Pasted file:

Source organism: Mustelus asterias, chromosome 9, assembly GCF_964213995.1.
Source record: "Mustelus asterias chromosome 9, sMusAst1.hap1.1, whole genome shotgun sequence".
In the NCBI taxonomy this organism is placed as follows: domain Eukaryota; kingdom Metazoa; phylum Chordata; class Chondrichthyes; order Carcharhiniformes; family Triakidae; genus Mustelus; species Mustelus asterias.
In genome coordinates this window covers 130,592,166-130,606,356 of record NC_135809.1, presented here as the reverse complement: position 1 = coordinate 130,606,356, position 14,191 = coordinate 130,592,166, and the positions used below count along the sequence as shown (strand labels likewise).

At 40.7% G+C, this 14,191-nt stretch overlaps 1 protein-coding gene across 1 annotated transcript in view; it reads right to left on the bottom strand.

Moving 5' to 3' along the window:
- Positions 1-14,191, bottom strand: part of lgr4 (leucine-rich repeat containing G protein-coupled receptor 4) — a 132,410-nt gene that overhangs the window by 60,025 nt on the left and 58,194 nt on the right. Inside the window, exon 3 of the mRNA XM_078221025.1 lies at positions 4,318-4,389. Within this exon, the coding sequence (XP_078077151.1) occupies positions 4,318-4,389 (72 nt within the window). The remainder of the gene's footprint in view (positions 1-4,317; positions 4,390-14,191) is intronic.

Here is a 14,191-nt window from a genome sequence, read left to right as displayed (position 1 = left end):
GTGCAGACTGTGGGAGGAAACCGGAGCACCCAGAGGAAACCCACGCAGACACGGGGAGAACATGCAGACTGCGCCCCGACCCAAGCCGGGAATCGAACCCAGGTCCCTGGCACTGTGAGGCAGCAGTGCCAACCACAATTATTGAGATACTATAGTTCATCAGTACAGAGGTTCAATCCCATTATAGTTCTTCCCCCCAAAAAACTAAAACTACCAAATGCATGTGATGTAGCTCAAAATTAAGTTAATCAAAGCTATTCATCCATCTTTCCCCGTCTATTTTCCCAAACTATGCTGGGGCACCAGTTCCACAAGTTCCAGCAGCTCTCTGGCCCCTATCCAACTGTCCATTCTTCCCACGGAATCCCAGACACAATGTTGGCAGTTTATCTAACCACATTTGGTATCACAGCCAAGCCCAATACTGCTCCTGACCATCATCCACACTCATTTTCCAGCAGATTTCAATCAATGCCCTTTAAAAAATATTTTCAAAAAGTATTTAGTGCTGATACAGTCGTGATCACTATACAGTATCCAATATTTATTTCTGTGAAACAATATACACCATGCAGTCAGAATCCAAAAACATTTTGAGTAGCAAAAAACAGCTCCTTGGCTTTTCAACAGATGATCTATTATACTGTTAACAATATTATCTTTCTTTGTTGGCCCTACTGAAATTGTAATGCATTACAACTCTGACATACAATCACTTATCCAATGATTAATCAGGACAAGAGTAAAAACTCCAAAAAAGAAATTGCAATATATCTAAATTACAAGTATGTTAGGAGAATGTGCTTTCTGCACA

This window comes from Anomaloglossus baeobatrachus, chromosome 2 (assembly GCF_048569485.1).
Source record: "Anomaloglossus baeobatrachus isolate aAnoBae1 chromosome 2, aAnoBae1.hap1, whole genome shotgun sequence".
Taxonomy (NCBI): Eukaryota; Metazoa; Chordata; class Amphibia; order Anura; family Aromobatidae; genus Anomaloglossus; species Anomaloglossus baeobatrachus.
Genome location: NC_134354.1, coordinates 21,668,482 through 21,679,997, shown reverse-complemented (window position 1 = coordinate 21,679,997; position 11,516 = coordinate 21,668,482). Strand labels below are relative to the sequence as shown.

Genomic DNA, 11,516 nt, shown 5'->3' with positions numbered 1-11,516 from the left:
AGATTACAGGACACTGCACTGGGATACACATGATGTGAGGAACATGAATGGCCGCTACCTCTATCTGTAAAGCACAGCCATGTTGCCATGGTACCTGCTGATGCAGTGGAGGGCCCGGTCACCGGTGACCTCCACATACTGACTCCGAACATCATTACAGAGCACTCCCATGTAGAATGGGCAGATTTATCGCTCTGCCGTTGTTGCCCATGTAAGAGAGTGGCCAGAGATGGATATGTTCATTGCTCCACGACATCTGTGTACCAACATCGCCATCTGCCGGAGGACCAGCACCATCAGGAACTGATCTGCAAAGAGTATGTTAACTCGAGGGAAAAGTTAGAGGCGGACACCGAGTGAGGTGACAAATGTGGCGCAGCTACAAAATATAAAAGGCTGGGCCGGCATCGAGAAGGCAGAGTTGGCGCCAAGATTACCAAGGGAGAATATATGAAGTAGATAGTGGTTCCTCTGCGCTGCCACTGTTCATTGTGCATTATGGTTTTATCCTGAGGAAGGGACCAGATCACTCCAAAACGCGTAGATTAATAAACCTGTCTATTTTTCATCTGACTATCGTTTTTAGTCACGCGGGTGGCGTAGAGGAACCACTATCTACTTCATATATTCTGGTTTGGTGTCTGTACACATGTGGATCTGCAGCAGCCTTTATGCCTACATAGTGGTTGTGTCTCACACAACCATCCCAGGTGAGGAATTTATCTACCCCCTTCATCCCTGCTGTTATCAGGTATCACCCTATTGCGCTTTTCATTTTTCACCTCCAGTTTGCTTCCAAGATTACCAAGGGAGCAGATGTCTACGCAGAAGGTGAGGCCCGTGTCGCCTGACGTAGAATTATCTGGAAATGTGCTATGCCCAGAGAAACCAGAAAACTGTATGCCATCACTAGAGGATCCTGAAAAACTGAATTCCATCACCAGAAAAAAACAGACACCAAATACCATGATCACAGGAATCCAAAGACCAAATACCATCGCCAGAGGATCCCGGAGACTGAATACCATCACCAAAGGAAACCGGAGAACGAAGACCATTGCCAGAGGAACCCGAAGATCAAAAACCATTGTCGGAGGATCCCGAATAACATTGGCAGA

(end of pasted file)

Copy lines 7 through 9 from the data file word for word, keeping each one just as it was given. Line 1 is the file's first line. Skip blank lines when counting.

- Positions 1-14,191, bottom strand: part of lgr4 (leucine-rich repeat containing G protein-coupled receptor 4) — a 132,410-nt gene that overhangs the window by 60,025 nt on the left and 58,194 nt on the right. Inside the window, exon 3 of the mRNA XM_078221025.1 lies at positions 4,318-4,389. Within this exon, the coding sequence (XP_078077151.1) occupies positions 4,318-4,389 (72 nt within the window). The remainder of the gene's footprint in view (positions 1-4,317; positions 4,390-14,191) is intronic.

Here is a 14,191-nt window from a genome sequence, read left to right as displayed (position 1 = left end):
GTGCAGACTGTGGGAGGAAACCGGAGCACCCAGAGGAAACCCACGCAGACACGGGGAGAACATGCAGACTGCGCCCCGACCCAAGCCGGGAATCGAACCCAGGTCCCTGGCACTGTGAGGCAGCAGTGCCAACCACAATTATTGAGATACTATAGTTCATCAGTACAGAGGTTCAATCCCATTATAGTTCTTCCCCCCAAAAAACTAAAACTACCAAATGCATGTGATGTAGCTCAAAATTAAGTTAATCAAAGCTATTCATCCATCTTTCCCCGTCTATTTTCCCAAACTATGCTGGGGCACCAGTTCCACAAGTTCCAGCAGCTCTCTGGCCCCTATCCAACTGTCCATTCTTCCCACGGAATCCCAGACACAATGTTGGCAGTTTATCTAACCACATTTGGTATCACAGCCAAGCCCAATACTGCTCCTGACCATCATCCACACTCATTTTCCAGCAGATTTCAATCAATGCCCTTTAAAAAATATTTTCAAAAAGTATTTAGTGCTGATACAGTCGTGATCACTATACAGTATCCAATATTTATTTCTGTGAAACAATATACACCATGCAGTCAGAATCCAAAAACATTTTGAGTAGCAAAAAACAGCTCCTTGGCTTTTCAACAGATGATCTATTATACTGTTAACAATATTATCTTTCTTTGTTGGCCCTACTGAAATTGTAATGCATTACAACTCTGACATACAATCACTTATCCAATGATTAATCAGGACAAGAGTAAAAACTCCAAAAAAGAAATTGCAATATATCTAAATTACAAGTATGTTAGGAGAATGTGCTTTCTGCACA